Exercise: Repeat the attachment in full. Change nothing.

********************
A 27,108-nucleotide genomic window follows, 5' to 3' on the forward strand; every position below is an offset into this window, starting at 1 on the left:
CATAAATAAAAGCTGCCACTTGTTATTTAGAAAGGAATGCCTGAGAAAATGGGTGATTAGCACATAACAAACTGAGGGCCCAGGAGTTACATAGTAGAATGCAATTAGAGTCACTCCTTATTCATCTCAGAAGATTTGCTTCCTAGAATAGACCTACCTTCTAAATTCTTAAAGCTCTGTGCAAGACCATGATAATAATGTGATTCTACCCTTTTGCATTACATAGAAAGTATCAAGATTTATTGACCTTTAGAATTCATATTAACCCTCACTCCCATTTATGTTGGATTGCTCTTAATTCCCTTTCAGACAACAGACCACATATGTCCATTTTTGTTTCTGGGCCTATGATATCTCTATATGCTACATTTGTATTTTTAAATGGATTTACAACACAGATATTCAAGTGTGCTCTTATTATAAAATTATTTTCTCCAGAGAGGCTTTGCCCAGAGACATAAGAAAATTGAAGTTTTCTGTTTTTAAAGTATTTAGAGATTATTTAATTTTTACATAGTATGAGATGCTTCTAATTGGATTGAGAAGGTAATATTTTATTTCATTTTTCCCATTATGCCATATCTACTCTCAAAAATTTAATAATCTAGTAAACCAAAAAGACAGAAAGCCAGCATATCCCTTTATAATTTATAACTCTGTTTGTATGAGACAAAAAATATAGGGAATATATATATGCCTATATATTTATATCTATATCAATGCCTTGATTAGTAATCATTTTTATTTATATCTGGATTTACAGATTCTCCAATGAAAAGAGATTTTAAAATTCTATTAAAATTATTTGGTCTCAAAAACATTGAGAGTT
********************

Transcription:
A 27,108-nucleotide genomic window follows, 5' to 3' on the forward strand; every position below is an offset into this window, starting at 1 on the left:
CATAAATAAAAGCTGCCACTTGTTATTTAGAAAGGAATGCCTGAGAAAATGGGTGATTAGCACATAACAAACTGAGGGCCCAGGAGTTACATAGTAGAATGCAATTAGAGTCACTCCTTATTCATCTCAGAAGATTTGCTTCCTAGAATAGACCTACCTTCTAAATTCTTAAAGCTCTGTGCAAGACCATGATAATAATGTGATTCTACCCTTTTGCATTACATAGAAAGTATCAAGATTTATTGACCTTTAGAATTCATATTAACCCTCACTCCCATTTATGTTGGATTGCTCTTAATTCCCTTTCAGACAACAGACCACATATGTCCATTTTTGTTTCTGGGCCTATGATATCTCTATATGCTACATTTGTATTTTTAAATGGATTTACAACACAGATATTCAAGTGTGCTCTTATTATAAAATTATTTTCTCCAGAGAGGCTTTGCCCAGAGACATAAGAAAATTGAAGTTTTCTGTTTTTAAAGTATTTAGAGATTATTTAATTTTTACATAGTATGAGATGCTTCTAATTGGATTGAGAAGGTAATATTTTATTTCATTTTTCCCATTATGCCATATCTACTCTCAAAAATTTAATAATCTAGTAAACCAAAAAGACAGAAAGCCAGCATATCCCTTTATAATTTATAACTCTGTTTGTATGAGACAAAAAATATAGGGAATATATATATGCCTATATATTTATATCTATATCAATGCCTTGATTAGTAATCATTTTTATTTATATCTGGATTTACAGATTCTCCAATGAAAAGAGATTTTAAAATTCTATTAAAATTATTTGGTCTCAAAAACATTGAGAGTT